June 26, 2013

A perfect masterpiece of workmanship and beauty – The HMS Nancy

The War of 1812 had many impressive warships that dominated the oceans and Great Lakes. The HMS Nancy was not one of them, but this British supply ship played a crucial role during the war.

The HMS Nancy was built in Detroit in 1789 as a merchant vessel employed in the fur trade of North America. John Richardson, who was one of the partners involved in the building of the ship, wrote, “The schooner will be a perfect masterpiece of workmanship and beauty. The expense to us will be great, but there will be the satisfaction of her being strong and very durable.” The ship, named after Richardson’s daughter, served for many years as a fur-trading vessel before the outbreak of the War of 1812.

With the outbreak of war, the Nancy was pressed into service by the British military as a supply ship that could be capable of carrying up to six 4-pound guns and six swivel guns. The Nancy primarily sailed between the Michigan area and Fort Erie transporting supplies and soldiers. In September 1813, the Americans won control of Lake Erie and captured several British vessels on the lake. The Nancy escaped capture since it was transporting supplies to British positions on Lake Huron

In August 1814, the Americans sent a naval force to the Nottawasaga Bay region in the upper Great Lakes. An American scouting party discovered the Nancy’s position and began attacking the vessel. Captain Worsley prepared to scuttle the Nancy when an American shot set the ship alight, sinking the vessel. Worsley’s crew managed to escape into the woods.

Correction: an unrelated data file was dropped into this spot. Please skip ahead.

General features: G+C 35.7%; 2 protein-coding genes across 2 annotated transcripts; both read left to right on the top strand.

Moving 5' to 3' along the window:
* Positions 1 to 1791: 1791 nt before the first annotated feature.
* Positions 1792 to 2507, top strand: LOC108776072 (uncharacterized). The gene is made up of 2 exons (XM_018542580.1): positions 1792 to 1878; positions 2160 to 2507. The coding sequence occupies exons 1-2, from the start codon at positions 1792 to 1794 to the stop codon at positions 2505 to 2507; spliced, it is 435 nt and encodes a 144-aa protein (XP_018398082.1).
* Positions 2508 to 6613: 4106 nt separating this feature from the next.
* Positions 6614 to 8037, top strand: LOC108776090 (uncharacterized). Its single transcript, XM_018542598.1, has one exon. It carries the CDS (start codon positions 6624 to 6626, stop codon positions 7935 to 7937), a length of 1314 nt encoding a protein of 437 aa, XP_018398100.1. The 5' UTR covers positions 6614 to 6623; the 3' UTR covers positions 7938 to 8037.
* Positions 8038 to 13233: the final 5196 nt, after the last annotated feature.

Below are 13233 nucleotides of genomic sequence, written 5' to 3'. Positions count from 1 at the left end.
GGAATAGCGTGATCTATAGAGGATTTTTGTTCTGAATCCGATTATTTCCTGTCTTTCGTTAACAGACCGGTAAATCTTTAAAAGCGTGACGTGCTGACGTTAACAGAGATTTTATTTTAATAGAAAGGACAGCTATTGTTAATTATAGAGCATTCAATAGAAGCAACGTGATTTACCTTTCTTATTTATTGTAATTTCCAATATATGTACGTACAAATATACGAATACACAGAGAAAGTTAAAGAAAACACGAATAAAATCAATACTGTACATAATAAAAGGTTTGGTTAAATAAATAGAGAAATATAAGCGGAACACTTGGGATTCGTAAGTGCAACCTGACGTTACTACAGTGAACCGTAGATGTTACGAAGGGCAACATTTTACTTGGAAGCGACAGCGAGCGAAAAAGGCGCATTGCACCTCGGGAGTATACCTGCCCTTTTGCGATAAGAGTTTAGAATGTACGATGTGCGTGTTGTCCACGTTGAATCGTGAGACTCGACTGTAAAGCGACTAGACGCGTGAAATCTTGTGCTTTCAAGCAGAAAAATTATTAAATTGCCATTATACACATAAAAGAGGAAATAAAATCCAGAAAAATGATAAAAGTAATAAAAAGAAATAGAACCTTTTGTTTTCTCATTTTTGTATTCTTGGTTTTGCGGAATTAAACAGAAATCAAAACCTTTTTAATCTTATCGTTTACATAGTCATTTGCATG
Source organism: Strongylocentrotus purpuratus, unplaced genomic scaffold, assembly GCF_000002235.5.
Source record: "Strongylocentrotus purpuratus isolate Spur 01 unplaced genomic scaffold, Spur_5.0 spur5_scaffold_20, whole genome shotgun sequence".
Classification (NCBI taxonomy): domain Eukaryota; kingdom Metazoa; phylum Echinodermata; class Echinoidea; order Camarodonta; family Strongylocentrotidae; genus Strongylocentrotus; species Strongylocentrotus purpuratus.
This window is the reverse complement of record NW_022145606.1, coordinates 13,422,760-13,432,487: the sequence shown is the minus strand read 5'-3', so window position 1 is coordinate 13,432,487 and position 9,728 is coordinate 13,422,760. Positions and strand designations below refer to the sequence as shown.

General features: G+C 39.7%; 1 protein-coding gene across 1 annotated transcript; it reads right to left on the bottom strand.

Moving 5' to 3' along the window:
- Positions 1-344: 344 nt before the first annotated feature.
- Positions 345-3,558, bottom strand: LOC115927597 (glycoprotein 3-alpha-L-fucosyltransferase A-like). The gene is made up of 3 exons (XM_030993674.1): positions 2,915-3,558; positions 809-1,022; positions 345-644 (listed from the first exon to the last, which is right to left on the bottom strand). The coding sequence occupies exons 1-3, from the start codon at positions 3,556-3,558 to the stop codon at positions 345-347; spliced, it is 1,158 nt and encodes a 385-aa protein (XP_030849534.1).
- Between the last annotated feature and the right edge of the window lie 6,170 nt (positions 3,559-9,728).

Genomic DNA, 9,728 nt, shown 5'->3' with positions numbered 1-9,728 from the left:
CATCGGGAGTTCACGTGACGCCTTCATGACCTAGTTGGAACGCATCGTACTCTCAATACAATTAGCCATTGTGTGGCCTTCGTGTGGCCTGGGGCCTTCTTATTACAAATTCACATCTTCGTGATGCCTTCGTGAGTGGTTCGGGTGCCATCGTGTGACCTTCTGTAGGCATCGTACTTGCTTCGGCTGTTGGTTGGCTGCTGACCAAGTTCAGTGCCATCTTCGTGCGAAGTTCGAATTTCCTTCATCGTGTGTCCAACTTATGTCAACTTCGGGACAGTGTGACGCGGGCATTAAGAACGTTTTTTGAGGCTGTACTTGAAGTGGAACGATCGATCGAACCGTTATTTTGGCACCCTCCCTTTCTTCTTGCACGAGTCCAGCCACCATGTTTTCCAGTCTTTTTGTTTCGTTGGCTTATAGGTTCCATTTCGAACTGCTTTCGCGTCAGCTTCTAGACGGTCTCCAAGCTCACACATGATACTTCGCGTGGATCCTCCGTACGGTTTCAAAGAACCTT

HMS Nancy
On August 31, 1814, Captain Worsley and his men reached Mackinac after paddling 360 miles. On September 3, Worsley with 92 men and four rowboats avenged the sinking of the Nancy by capturing the American vessel Tigress in the middle of the night. On September 6, Worsley and his men approached the American vessel Scorpion in the capture Tigress while flying an American flag. As the two vessels came closer, the Tigress unleashed a volley of muskets into the Scorpion followed by Worsley’s men quickly boarding and capturing the ship. The Scorpion was renamed the Confiance and the Tigress was renamed the Surprise.    

Over the years, an island grew over the remains of the Nancy, as silt was deposited by the river around the sunken vessel. The vessel was discovered in July 1911 but it was not until 1924 that money was raised in order to recover the vessel. In 1925, a salvage crew recovered an assortment of cannon shot, ship’s cutlery and a number of personal artifacts. In 1928, The Nancy Museum was opened to recognize the ship and its contributions during the War of 1812 and it even has a replica of the Nancy’s figurehead.

This Saturday and Sunday you can head to Port Dalhousie Harbour for the Tall Ships visit. Three replica War of 1812 ships will be at the harbour for visitors to tour. Click here to learn more about the Niagara Signature Event.


  1. They never recovered the figurehead. Please revise this piece for historical inaccuracies.